EW reviews three anticipated new novels that are richly atmospheric, to varying results. For more, check out our complete review archive.
The Gimmicks, by Chris McCormick
Don’t read The Gimmicks’ jacket copy, which nearly gives it all away; just trust that this brilliant, kooky book touches on everything from the Armenian genocide and the arcane rules of backgammon to the spandexed underworld of semiprofessional wrestling in 1980s Los Angeles. And that hardly a page will go by that you won’t marvel at McCormick’s tender, surreally comic study of two brothers — distant cousins, really, but who’s telling 23andMe? — bonded in fierce loyalty, then pulled apart by ideology, the forces of history, and, of course, a girl. It’s all stranger than fiction, and too fantastic not to wish it were true. —Leah Greenblatt
The Regrets, by Amy Bonnaffons
What happens when we die? That’s the first — and frankly the least — of the existential questions addressed in Amy Bonnaffons’ supernatural romance. When Thomas suffers a fatal accident, an error in the afterlife bureau that processes deaths prevents him from making a clean departure. He’s instructed to complete a 90-day stint on earth to fix his “exit narrative,” but ends up muddling it entirely by falling in love. Written in piercing prose, this brisk exploration of love, sex, and loss will leave you feeling pleasantly haunted. But just as Thomas laments that a human body is a mostly inadequate vessel for a (half) life, this love story is an often frustrating vehicle for some truly grand ideas. —Mary Sollosi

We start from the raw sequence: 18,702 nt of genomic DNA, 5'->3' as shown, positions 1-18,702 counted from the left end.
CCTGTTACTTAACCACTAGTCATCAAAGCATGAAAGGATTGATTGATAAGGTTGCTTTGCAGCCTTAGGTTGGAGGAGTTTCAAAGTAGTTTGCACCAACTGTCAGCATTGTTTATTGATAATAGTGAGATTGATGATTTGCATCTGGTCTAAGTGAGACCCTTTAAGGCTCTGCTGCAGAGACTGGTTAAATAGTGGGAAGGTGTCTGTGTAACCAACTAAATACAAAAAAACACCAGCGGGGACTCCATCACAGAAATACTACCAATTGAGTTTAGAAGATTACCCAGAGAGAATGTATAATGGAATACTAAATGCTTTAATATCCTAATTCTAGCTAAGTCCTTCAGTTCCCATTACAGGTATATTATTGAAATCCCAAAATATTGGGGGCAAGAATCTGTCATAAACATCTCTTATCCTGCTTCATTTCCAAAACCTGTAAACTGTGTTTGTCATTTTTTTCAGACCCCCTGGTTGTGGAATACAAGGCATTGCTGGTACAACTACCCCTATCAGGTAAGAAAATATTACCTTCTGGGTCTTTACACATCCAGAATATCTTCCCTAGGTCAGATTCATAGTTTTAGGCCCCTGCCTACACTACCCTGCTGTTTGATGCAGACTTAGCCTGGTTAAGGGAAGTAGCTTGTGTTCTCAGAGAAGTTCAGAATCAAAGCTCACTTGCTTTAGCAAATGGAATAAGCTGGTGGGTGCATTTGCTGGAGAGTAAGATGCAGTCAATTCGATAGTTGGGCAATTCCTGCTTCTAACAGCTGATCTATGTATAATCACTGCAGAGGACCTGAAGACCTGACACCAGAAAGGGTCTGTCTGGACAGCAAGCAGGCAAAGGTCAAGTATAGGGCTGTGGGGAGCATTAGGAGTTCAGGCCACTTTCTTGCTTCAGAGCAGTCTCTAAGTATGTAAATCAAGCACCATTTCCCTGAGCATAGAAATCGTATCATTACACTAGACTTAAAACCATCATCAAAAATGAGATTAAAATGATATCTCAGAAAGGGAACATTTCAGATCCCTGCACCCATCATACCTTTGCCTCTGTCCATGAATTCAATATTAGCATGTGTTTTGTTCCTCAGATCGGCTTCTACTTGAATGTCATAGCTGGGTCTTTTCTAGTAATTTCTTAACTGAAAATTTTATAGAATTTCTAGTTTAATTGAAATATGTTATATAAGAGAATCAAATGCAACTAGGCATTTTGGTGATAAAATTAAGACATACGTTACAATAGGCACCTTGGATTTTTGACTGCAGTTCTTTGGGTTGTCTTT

Saint X, by Alexis Schaitkin
There’s one moment in every person’s life, posits Saint X, that will define the rest of it. For many in this novel, it’s the death of Alison Thomas, a teenage girl who perishes while vacationing with her family on a Caribbean island. The mystery remains unsolved until years later, when her sister Claire runs into one of the original suspects in New York and befriends him, hoping to piece together what happened to Alison. Claire’s obsessive pursuit of the truth gives Alexis Schaitkin’s debut the urgency of a thriller, but its most compelling chapters take the perspectives of peripheral characters, whose accounts alter our understanding of Alison’s death — and of where it happened: a cruel, fragile paradise. —M.S.